Jesus entered Jericho and was passing through. A man was there by the name of Zacchaeus; he was a chief tax collector and was wealthy. He wanted to see who Jesus was, but being a short man he could not, because of the crowd. So he ran ahead and climbed a sycamore-fig tree to see him, since Jesus was coming that way.
When Jesus reached the spot, he looked up and said to him, “Zacchaeus, come down immediately. I must stay at your house today.” So he came down at once and welcomed him gladly.
All the people saw this and began to mutter, “He has gone to be the guest of a sinner.”
But Zacchaeus stood up and said to the Lord, “Look, Lord! Here and now I give half of my possessions to the poor, and if I have cheated anybody out of anything, I will pay back four times the amount.”
Jesus said to him, “Today salvation has come to this house, because this man, too, is a son of Abraham. For the Son of Man came to seek and to save what was lost.”
—Luke 19:1-10, NIV
There are times when you feel like you are the only true Christian left in the whole world, and you get the sinking feeling that maybe you should give up.
This used to happen to me around Christmas time, when my church is filled to the bursting point with people whom I do not recognize. I attend church every Sunday, I’ve never seen these people before, and yet they confidently speak of it as ‘their’ church. I find myself questioning my own memory for an instant before I realize that amnesia isn’t my problem; it’s these people who are very loose with their terminology. They don’t pay attention to the service, except when Christmas songs are sung; they whisper loudly during the sermon, and they discipline their children during the solemn part of communion—the children, you see, aren’t familiar with church and have to be told how to behave on the fly.
Hasn’t this happened to you? Perhaps it was during the congregational business meeting, where vaguely familiar faces who do not attend and do not contribute suddenly become vitally interested in how the church spends its resources and how it conducts itself in the world. You squirm in your seat as you realize that the speaker is completely out of touch, raising issues that were solved by consensus long ago, ignoring factors that have long been well known.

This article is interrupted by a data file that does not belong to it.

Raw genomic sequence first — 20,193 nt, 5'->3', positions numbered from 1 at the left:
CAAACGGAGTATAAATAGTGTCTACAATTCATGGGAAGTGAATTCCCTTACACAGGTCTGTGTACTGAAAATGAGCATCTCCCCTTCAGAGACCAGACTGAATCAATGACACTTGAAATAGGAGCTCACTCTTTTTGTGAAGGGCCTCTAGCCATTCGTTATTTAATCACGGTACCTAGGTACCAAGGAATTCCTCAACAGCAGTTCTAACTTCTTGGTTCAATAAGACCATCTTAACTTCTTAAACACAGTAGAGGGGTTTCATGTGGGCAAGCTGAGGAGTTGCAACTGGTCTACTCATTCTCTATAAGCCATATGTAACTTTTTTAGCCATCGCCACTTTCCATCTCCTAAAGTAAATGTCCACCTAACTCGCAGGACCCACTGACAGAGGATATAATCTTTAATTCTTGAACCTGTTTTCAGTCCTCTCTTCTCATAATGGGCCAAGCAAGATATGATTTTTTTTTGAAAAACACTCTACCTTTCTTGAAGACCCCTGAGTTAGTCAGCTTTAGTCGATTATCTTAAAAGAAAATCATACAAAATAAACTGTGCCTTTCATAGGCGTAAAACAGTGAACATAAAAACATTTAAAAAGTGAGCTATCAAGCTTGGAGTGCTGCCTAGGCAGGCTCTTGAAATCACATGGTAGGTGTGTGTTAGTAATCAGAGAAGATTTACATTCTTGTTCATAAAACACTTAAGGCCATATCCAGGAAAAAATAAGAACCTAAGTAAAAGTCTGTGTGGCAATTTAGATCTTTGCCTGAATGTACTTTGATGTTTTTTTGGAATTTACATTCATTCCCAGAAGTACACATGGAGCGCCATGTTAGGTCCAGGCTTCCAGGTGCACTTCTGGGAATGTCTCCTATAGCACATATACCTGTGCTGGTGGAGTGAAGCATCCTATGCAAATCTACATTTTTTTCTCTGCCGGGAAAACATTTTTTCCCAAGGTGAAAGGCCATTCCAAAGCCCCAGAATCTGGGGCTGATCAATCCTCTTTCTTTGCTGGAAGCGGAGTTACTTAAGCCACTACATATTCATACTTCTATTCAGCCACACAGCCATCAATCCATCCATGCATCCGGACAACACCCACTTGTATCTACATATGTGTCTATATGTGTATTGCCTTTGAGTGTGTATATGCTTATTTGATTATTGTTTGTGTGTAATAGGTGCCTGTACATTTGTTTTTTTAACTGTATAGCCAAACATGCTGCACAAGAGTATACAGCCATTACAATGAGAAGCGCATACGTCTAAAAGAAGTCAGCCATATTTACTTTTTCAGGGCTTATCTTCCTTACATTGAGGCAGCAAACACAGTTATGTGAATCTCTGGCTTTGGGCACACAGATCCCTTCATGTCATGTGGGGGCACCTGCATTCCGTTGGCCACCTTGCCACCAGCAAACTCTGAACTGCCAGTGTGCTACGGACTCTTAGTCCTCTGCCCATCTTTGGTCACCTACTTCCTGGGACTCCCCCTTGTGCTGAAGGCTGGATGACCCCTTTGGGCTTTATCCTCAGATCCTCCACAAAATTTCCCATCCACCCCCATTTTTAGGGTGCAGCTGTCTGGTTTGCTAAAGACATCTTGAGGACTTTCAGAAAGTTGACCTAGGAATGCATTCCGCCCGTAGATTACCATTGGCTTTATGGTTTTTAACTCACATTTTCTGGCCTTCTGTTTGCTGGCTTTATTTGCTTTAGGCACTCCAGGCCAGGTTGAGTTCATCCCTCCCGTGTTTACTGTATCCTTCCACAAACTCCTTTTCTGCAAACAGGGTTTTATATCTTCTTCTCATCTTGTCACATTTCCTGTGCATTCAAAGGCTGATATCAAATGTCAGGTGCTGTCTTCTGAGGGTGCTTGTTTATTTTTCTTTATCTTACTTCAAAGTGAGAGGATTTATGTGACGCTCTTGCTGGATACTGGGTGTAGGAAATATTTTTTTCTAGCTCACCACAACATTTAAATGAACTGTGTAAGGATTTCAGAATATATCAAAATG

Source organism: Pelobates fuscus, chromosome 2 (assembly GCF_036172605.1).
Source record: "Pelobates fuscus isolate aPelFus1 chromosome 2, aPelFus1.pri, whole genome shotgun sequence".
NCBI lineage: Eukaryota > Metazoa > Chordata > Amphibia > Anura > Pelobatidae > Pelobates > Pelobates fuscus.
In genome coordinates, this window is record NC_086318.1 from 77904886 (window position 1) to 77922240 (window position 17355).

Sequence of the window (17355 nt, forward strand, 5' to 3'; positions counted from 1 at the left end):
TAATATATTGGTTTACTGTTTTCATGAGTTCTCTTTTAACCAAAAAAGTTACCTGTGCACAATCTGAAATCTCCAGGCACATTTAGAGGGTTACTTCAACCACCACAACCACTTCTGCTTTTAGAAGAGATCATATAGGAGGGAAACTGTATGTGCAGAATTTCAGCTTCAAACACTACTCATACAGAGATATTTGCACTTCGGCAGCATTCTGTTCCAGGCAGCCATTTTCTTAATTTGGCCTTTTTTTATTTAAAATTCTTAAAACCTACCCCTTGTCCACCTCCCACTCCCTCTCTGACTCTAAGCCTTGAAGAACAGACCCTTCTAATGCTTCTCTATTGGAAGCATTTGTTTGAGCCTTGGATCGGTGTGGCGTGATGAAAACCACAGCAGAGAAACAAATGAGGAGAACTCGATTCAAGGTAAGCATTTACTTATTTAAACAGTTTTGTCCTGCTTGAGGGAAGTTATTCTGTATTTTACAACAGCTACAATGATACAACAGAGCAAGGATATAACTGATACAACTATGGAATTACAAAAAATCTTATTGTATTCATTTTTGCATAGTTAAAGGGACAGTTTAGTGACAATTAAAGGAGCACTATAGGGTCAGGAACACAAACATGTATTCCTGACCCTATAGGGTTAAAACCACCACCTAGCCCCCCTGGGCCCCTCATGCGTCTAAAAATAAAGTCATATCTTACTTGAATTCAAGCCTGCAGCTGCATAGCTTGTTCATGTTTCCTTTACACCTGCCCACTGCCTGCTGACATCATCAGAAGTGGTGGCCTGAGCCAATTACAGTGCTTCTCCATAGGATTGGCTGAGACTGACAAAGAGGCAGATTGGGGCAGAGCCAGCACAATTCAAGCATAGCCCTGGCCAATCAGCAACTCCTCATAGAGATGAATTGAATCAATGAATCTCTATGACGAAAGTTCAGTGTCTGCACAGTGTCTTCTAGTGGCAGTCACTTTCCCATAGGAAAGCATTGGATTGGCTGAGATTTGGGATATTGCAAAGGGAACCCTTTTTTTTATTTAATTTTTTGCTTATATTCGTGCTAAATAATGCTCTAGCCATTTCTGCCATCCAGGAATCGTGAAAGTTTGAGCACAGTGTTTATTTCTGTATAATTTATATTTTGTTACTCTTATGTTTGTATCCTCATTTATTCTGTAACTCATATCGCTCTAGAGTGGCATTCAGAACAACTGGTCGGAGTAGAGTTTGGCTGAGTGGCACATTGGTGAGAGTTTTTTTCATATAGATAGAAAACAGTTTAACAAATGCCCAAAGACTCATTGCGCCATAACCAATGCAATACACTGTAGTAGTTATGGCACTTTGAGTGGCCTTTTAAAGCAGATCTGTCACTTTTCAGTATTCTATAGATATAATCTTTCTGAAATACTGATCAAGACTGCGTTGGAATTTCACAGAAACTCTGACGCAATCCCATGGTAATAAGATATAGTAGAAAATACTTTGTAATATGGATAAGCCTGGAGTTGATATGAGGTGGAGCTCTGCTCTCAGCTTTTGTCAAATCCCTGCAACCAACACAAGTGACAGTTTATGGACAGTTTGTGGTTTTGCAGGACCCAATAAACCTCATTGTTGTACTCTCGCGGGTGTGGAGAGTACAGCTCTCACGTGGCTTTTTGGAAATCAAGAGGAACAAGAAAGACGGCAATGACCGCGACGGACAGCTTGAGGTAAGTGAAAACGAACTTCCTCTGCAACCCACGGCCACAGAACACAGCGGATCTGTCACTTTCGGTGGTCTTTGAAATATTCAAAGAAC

You can get very resentful. Sometimes in the heat of discussion or when solemn moments are being disrupted you begin to feel so helpless, because they are ruining everything! They won’t sit still, so you cannot see; they won’t stop talking, so you cannot hear. Finally, you can’t see Jesus in the church any more, because the hypocrites stand in your way; they are big and powerful and they won’t let you through.
If this happens to you, think of Zacchaeus in today’s selection from Luke.
We don’t know why Zacchaeus became a tax collector. Tax collectors had the legal power to take whatever they wanted, since they worked on commission. Being a tax collector was a sure way to become hated, despised, and rejected. Most likely, Zacchaeus had already been a social outcast for some reason. He also must have had good business sense; he was the sort of person the Romans liked to recruit for the position. Perhaps Zacchaeus reasoned that if he was going to be an outcast anyway, he might as well be rich. At least then he would have material wealth to offset his social poverty.
Zacchaeus did not abuse his office like the other tax collectors did, yet he was despised. In the end of the story, the penalty Zacchaeus imposed upon himself for any errors he may have committed would have been quite impossible for him to pay if he had been corrupt, and we know that Jesus did not applaud token repentance that is impossible to carry out.
Zacchaeus was in the same situation that you and I are sometimes in: hated, despised, rejected, misunderstood—or simply just disregarded.
When Jesus came to Jericho, Zacchaeus wanted to see Him: Jesus was his hero! Jesus was the champion of the little guy, and Zacchaeus was a little guy. Jesus was the friend of the friendless, and Zacchaeus had no friends. Jesus even had tax collectors among His disciples, and Zacchaeus was a tax collector! But he could not see his hero, because the people hated him, they despised him, they wouldn’t let him through!
Poor Zacchaeus! Such a powerful tax collector, yet such a little man. What a very lonely man! He could not even see his hero, because the big people got in his way and wouldn’t let him see.
When this happens to you, do what Zacchaeus did. When people stand in your way and block your view, when you cannot see Jesus because of all the hypocrites in the church, run ahead of the crowd; climb a tree! Look down on all those hypocrites, and see them for what they really are: the lost little lambs of Jesus. Then love them, as Zacchaeus did. For while the people still hated and rejected him, Zacchaeus gave them half his wealth.
Then Jesus will come to you, call you down from your lonely perch. He will have supper with you, at your house, tonight.